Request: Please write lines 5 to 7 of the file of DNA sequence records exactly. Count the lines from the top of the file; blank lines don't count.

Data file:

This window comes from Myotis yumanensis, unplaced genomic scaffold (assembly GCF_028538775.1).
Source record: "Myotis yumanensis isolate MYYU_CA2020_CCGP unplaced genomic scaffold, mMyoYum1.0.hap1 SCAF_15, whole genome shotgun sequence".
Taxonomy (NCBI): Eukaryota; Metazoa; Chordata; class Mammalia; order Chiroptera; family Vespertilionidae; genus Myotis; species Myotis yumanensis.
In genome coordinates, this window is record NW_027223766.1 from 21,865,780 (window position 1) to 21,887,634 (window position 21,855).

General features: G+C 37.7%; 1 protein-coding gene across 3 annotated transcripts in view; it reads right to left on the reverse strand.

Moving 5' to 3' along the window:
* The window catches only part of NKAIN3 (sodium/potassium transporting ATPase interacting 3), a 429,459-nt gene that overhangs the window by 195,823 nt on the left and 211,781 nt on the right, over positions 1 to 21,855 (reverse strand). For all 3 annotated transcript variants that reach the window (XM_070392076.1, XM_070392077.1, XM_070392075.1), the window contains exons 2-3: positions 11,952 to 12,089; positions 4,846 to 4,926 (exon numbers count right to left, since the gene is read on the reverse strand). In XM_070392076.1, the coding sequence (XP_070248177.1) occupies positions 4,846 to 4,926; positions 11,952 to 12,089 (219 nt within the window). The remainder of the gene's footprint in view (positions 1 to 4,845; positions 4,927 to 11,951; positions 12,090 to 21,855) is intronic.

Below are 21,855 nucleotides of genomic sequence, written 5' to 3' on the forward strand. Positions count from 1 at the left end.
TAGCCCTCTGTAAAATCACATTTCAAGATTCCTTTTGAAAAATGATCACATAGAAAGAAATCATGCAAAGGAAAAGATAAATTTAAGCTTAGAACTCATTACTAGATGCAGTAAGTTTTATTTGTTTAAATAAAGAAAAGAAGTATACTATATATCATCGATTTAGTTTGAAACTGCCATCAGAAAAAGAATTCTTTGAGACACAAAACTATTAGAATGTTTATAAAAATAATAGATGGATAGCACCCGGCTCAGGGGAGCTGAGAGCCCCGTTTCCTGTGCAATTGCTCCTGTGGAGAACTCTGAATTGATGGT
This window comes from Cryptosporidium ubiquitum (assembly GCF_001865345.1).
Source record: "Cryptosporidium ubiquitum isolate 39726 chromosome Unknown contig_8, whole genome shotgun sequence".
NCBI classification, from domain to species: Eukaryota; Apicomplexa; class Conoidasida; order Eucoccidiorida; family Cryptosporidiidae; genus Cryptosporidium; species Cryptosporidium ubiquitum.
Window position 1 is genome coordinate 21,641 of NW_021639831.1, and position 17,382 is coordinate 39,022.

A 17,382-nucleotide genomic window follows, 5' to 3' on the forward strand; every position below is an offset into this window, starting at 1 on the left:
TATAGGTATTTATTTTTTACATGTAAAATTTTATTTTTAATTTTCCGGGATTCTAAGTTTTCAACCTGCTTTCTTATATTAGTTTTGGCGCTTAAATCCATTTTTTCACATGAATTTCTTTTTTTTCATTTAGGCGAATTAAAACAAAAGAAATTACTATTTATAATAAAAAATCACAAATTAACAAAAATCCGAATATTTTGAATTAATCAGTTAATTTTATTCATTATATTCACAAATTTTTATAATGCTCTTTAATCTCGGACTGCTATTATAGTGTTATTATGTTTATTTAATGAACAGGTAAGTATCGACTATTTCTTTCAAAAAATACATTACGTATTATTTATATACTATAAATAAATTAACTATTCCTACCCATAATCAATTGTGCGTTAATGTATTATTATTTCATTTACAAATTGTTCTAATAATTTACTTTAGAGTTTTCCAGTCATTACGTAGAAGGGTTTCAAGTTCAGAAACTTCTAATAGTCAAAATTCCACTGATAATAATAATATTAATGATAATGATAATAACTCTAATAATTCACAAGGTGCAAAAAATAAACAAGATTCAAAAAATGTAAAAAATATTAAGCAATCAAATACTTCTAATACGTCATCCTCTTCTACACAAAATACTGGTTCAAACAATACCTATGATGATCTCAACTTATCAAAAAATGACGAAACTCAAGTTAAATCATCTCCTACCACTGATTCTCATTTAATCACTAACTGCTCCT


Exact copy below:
General features: G+C 37.7%; 1 protein-coding gene across 3 annotated transcripts in view; it reads right to left on the reverse strand.

Moving 5' to 3' along the window:
* The window catches only part of NKAIN3 (sodium/potassium transporting ATPase interacting 3), a 429,459-nt gene that overhangs the window by 195,823 nt on the left and 211,781 nt on the right, over positions 1 to 21,855 (reverse strand). For all 3 annotated transcript variants that reach the window (XM_070392076.1, XM_070392077.1, XM_070392075.1), the window contains exons 2-3: positions 11,952 to 12,089; positions 4,846 to 4,926 (exon numbers count right to left, since the gene is read on the reverse strand). In XM_070392076.1, the coding sequence (XP_070248177.1) occupies positions 4,846 to 4,926; positions 11,952 to 12,089 (219 nt within the window). The remainder of the gene's footprint in view (positions 1 to 4,845; positions 4,927 to 11,951; positions 12,090 to 21,855) is intronic.